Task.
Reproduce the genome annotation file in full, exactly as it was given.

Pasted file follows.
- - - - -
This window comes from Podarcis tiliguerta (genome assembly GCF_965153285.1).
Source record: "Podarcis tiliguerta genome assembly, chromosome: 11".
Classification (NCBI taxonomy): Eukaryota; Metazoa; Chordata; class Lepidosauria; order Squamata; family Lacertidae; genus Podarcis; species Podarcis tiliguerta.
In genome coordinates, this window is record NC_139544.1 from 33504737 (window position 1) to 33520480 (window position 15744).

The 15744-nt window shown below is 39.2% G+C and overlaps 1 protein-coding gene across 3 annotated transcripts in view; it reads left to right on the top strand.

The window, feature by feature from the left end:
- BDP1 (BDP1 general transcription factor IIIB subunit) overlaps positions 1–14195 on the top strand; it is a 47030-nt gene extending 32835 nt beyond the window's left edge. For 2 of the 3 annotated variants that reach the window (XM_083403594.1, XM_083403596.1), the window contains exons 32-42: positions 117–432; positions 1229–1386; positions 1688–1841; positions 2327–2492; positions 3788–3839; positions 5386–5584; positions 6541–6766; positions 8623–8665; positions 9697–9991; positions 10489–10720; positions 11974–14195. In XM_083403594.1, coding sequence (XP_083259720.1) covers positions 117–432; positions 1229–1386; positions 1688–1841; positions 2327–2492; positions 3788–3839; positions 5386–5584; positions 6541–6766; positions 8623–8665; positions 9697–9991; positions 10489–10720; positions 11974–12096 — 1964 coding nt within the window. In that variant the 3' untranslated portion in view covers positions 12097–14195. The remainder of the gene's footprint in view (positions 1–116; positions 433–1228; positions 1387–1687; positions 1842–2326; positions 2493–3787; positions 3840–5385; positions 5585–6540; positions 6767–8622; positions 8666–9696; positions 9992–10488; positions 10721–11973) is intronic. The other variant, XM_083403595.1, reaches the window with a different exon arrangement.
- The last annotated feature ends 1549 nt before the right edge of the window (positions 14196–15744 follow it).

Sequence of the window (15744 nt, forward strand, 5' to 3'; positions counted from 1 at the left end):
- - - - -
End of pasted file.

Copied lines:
This window comes from Podarcis tiliguerta (genome assembly GCF_965153285.1).
Source record: "Podarcis tiliguerta genome assembly, chromosome: 11".
Classification (NCBI taxonomy): Eukaryota; Metazoa; Chordata; class Lepidosauria; order Squamata; family Lacertidae; genus Podarcis; species Podarcis tiliguerta.
In genome coordinates, this window is record NC_139544.1 from 33504737 (window position 1) to 33520480 (window position 15744).

The 15744-nt window shown below is 39.2% G+C and overlaps 1 protein-coding gene across 3 annotated transcripts in view; it reads left to right on the top strand.

The window, feature by feature from the left end:
- BDP1 (BDP1 general transcription factor IIIB subunit) overlaps positions 1–14195 on the top strand; it is a 47030-nt gene extending 32835 nt beyond the window's left edge. For 2 of the 3 annotated variants that reach the window (XM_083403594.1, XM_083403596.1), the window contains exons 32-42: positions 117–432; positions 1229–1386; positions 1688–1841; positions 2327–2492; positions 3788–3839; positions 5386–5584; positions 6541–6766; positions 8623–8665; positions 9697–9991; positions 10489–10720; positions 11974–14195. In XM_083403594.1, coding sequence (XP_083259720.1) covers positions 117–432; positions 1229–1386; positions 1688–1841; positions 2327–2492; positions 3788–3839; positions 5386–5584; positions 6541–6766; positions 8623–8665; positions 9697–9991; positions 10489–10720; positions 11974–12096 — 1964 coding nt within the window. In that variant the 3' untranslated portion in view covers positions 12097–14195. The remainder of the gene's footprint in view (positions 1–116; positions 433–1228; positions 1387–1687; positions 1842–2326; positions 2493–3787; positions 3840–5385; positions 5585–6540; positions 6767–8622; positions 8666–9696; positions 9992–10488; positions 10721–11973) is intronic. The other variant, XM_083403595.1, reaches the window with a different exon arrangement.
- The last annotated feature ends 1549 nt before the right edge of the window (positions 14196–15744 follow it).

Sequence of the window (15744 nt, forward strand, 5' to 3'; positions counted from 1 at the left end):